Tenth grade, starts off rough; by the middle, I feel more tough. Self-doubt removed; good things seem to stay; at this point I was really in my heyday. Little do I know, this would come crashing down, my smile would quickly fade to beyond a frown. Ecstatic laughter suddenly becomes the painful sensation of an incoming meltdown. Despite my attempts to be myself, yet also blend; in the end I lose a friend. Push has always come to shove; I feel I lost my capacity to love. Despite moments of weakness, it took this long; now I feel I’m no longer strong. I’m losing the fight; I feel I’m in twilight. In it, are two emotions: vindictive anger, and self-hatred. Why was I born this way? Is this how I will always stay? Why me? Why am I broken? What the hell is wrong with me?
The rage on the other hand, went towards others; society itself, fellow sisters and brothers. I saw the way people like me were treated. Seeing it made my blood boil, my mind get heated. Yet I had no choice but to stay seated. We deserved better.
I would spend a while looking for ways I could possibly fix myself. It was futile, for I was never broken.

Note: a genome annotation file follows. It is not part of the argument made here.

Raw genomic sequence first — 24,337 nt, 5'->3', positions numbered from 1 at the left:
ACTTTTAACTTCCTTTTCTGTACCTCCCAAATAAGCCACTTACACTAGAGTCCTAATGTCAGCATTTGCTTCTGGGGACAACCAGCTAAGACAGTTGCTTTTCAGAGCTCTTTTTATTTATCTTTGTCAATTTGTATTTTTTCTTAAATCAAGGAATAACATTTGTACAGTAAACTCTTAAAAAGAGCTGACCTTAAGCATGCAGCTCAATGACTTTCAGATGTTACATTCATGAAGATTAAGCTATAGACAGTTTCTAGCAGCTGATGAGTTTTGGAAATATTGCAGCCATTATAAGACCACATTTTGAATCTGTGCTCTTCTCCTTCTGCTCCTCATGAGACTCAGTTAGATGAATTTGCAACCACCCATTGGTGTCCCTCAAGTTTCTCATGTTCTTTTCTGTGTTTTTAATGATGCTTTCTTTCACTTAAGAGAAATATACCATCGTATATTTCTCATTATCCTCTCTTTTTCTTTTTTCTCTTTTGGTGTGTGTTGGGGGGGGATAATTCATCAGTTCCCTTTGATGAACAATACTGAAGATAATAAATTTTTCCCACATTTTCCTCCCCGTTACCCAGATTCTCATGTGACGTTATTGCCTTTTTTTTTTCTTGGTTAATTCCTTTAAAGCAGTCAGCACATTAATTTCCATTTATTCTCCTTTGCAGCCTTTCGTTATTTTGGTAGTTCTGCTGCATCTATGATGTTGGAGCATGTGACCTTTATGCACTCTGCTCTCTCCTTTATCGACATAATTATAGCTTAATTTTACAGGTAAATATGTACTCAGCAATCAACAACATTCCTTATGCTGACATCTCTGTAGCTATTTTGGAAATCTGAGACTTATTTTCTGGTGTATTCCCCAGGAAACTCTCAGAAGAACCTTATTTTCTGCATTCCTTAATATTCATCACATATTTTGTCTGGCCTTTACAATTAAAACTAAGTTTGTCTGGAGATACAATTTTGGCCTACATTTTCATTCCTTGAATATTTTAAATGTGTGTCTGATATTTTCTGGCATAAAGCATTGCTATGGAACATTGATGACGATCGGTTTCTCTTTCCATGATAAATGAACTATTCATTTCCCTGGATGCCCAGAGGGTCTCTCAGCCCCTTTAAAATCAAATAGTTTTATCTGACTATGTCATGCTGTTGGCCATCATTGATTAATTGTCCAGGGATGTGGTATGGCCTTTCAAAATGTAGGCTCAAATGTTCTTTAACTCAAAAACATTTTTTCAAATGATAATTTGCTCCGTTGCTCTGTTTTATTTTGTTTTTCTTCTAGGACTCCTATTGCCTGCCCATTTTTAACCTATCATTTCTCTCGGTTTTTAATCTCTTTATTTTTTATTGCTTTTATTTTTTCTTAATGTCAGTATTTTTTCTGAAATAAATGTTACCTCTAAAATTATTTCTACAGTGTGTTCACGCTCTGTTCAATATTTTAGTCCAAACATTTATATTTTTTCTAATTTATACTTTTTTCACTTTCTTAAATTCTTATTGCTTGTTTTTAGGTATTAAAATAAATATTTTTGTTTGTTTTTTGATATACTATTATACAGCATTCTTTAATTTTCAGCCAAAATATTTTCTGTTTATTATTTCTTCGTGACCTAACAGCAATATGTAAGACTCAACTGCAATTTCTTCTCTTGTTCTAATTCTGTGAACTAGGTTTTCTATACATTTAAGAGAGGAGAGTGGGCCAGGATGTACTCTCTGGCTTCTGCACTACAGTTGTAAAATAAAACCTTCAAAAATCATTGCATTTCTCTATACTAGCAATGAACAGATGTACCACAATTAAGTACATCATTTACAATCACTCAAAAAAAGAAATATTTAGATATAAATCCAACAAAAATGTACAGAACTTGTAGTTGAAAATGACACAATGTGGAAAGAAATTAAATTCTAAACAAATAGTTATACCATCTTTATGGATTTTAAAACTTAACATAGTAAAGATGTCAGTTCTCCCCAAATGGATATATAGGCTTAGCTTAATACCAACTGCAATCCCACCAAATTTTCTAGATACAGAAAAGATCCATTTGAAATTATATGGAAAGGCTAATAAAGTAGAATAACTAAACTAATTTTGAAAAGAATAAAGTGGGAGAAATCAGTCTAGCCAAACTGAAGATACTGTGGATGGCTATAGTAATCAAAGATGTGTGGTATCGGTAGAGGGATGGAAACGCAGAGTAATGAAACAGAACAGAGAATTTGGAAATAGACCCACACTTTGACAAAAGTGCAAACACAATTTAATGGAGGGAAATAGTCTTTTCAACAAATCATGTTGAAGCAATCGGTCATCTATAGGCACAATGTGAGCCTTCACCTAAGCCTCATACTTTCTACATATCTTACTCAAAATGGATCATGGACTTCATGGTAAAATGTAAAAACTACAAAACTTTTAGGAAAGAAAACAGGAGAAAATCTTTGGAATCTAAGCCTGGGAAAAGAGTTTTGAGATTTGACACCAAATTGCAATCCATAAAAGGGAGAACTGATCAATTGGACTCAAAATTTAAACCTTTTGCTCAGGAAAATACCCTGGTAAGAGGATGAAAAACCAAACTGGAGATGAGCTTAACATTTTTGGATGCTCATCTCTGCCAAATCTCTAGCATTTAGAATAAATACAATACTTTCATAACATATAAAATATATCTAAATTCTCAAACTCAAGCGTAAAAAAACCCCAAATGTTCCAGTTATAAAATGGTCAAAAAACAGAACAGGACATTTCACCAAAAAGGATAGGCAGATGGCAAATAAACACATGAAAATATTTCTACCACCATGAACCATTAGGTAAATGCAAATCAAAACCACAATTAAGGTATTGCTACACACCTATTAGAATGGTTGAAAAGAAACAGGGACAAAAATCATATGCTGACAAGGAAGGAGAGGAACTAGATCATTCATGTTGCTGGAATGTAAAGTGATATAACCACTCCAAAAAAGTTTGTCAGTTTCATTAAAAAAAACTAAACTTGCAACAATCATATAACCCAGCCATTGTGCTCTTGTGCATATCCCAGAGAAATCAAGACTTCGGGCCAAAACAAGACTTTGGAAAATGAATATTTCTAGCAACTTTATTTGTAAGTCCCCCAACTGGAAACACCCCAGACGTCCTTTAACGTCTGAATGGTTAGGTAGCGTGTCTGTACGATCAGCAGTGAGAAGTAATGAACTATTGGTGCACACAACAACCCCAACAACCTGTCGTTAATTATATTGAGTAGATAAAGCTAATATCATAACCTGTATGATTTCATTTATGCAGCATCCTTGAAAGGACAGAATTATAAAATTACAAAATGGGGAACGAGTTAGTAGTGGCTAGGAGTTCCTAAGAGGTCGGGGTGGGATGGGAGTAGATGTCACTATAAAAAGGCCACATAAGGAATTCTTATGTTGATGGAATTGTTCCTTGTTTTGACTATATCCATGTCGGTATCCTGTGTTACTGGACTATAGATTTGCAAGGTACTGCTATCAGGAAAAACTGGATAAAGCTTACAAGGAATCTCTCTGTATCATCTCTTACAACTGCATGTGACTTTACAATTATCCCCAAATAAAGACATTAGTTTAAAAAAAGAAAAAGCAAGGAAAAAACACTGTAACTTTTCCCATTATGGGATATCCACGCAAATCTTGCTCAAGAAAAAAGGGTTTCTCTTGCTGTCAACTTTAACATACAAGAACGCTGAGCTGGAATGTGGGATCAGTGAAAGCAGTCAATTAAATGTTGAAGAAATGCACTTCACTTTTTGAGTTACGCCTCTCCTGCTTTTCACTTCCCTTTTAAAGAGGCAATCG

Twelfth grade; a shift was made. I discovered a word that changed my life: Neurodiversity.
Neurodiversity; the diversity of brains and minds. Human thought comes in shapes of all kinds. Neurodiversity is a verifiable fact. Everyone’s brains slightly differ; some more than others, but nobody’s base brain is truly wrong; they are intact. People act like being Autistic and being healthy are mutually exclusive. They are not. But if we were treated better, we may have a better shot.
Looking at life through the lens of neurodiversity, we see a new paradigm. The old way is outdated, harmful, and gone way past its’ time. Looking at diverse brains through pathology does no good; it just made me feel bad about myself; where I stood. When you look all around, you see people trying to drive Autistics to the ground. People will risk their kids dying out of fear they turn out like me. Is that really what so many people see? I look at how society views autism and I’m torn, as people funnel six-figure money to prevent those like me from being born.
Neurodiversity is the same as cultural, ethnic diversity and all other kinds. Neurological minorities are subject to the same dynamics of power and oppression that affect other demographics. It is intersectional. Yet what is done to Autistic people would be inhumane or criminal done to anyone else. This needs to change.
My being Autistic is as much a part of my humanity as my being a person of color, as being an Indian. Autism is not a way of being broken. Being Autistic is not easy, but it is still worth it in its’ own way. I don’t need to live a normal life to live a worthwhile one. For all the things, I struggle with, there are things I can excel in. I am different, but not less. There is no default or right human mind, brain, or body. Through embracing the neurodiversity paradigm, we can create an inclusive, accessible world that embraces the entire spectrum of humanity.